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The ADA in the Courts

May/June 1999

A note from TheBody.com: Since this article was written, the HIV pandemic has changed, as has our understanding of HIV/AIDS and its treatment. As a result, parts of this article may be outdated. Please keep this in mind, and be sure to visit other parts of our site for more recent information!

The Americans with Disabilities Act is a landmark piece of legislation that protects the disabled against discrimination in public places. It prohibits restaurants, health clubs, theatres, and medical facilities from turning the disabled away and requires all such facilities to make "reasonable accommodations" for the disabled. The ADA has transformed the lives of many disabled people, witness the wheelchair ramps now installed across the country.

Whether asymptomatic HIV infection was covered by the ADA became an issue in 1998 when Sidney Abbott, who is HIV-positive, sued her dentist, Randon Bragdon, for refusing to fill a cavity in his office. (That people with full-blown AIDS were covered by the ADA was never in dispute.) Abbott argued that HIV is a disability and, since the ADA defines "public accommodation" to include the "professional office of a health care provider," the dentist was illegally discriminating against her. The case eventually reached the U.S. Supreme Court.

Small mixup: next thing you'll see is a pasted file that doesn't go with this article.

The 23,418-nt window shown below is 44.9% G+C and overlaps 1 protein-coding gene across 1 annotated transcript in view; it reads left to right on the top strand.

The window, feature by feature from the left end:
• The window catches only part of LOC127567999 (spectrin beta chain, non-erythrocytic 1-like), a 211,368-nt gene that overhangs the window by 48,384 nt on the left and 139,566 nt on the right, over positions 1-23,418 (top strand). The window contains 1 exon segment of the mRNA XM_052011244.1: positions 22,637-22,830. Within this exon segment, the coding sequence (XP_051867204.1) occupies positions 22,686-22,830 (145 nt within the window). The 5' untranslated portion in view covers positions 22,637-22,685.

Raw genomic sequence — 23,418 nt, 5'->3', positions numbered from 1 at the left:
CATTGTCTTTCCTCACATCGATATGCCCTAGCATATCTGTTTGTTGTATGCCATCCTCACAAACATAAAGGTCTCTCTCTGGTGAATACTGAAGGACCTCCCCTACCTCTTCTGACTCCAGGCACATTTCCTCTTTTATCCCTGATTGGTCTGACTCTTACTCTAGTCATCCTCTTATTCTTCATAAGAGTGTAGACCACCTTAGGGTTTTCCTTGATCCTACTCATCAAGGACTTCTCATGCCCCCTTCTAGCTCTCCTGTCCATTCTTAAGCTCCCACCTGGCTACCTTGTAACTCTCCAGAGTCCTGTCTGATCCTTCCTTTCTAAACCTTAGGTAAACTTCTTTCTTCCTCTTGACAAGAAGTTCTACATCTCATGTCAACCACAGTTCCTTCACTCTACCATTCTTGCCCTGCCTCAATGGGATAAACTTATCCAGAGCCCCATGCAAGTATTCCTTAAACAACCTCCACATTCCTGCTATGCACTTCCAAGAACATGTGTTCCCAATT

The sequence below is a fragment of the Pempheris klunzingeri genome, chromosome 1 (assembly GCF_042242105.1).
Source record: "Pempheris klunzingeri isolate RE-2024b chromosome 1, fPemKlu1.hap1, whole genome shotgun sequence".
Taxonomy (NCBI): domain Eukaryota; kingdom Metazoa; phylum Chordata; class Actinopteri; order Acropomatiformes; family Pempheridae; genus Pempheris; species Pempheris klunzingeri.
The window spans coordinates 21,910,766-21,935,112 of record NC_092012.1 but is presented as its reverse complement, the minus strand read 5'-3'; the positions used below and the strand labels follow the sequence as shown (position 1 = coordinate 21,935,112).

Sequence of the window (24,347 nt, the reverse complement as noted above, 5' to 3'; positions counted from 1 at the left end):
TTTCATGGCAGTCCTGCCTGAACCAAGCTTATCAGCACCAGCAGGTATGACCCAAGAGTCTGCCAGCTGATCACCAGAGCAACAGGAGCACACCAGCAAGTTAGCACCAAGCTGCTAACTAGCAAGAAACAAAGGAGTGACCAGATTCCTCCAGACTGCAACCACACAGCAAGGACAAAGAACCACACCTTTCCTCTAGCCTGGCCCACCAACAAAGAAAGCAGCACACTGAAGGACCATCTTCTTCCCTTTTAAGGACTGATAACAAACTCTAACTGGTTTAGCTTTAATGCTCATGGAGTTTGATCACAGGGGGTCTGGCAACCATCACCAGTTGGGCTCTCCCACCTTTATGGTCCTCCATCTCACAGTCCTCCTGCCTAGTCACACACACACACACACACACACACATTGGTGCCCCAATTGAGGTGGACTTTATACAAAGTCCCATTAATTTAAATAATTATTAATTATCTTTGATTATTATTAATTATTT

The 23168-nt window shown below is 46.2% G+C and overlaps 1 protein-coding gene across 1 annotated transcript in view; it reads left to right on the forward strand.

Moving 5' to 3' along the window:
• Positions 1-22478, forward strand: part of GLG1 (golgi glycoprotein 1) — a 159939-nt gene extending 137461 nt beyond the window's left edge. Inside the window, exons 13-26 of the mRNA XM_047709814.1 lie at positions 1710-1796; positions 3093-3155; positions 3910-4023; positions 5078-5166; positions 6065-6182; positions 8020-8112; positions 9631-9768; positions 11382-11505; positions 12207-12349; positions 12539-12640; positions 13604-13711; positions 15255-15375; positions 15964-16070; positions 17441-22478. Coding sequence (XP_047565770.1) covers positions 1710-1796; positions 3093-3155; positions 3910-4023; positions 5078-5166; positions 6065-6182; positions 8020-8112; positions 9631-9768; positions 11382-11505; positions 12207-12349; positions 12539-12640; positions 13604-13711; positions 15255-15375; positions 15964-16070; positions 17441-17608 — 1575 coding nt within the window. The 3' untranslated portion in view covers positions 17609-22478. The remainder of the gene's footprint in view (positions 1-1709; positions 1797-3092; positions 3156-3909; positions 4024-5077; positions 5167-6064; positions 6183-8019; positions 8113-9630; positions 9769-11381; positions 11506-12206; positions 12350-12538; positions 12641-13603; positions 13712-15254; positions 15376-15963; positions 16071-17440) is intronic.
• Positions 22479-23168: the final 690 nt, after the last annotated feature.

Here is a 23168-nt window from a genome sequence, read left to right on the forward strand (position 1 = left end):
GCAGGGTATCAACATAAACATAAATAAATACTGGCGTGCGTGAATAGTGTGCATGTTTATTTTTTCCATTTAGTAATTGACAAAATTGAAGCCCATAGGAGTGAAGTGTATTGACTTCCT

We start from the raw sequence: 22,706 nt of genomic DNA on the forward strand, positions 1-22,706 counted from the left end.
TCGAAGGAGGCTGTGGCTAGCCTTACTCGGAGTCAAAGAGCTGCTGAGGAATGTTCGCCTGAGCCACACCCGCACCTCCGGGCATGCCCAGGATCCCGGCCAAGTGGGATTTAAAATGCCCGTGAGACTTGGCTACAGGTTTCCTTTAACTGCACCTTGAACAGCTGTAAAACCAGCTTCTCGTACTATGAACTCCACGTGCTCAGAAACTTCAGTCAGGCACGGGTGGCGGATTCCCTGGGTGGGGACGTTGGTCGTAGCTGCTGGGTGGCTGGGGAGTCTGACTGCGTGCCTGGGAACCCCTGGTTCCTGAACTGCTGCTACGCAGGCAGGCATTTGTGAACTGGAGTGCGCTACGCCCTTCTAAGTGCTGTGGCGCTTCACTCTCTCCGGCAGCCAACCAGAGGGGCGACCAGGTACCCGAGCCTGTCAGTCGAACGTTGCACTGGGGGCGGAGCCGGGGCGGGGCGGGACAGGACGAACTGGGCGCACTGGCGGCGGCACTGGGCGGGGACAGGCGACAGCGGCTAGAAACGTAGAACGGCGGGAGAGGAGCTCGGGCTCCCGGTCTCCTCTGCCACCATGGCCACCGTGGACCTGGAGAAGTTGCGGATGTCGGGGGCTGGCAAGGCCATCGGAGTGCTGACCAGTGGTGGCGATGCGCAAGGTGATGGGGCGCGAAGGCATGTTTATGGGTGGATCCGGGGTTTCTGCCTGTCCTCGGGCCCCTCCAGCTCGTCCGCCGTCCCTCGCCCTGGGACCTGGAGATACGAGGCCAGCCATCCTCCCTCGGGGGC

In a much-publicized decision, the Supreme Court ruled in June 1998 that asymptomatic HIV infection does qualify as a physical impairment "from the moment of infection" due to "the immediacy with which the virus begins to damage the infected person's white blood cells and the severity of the disease" and because HIV has "a constant and detrimental effect on the infected person's hemic and lymphatic systems from the moment of infection." Advocates for people with HIV were elated.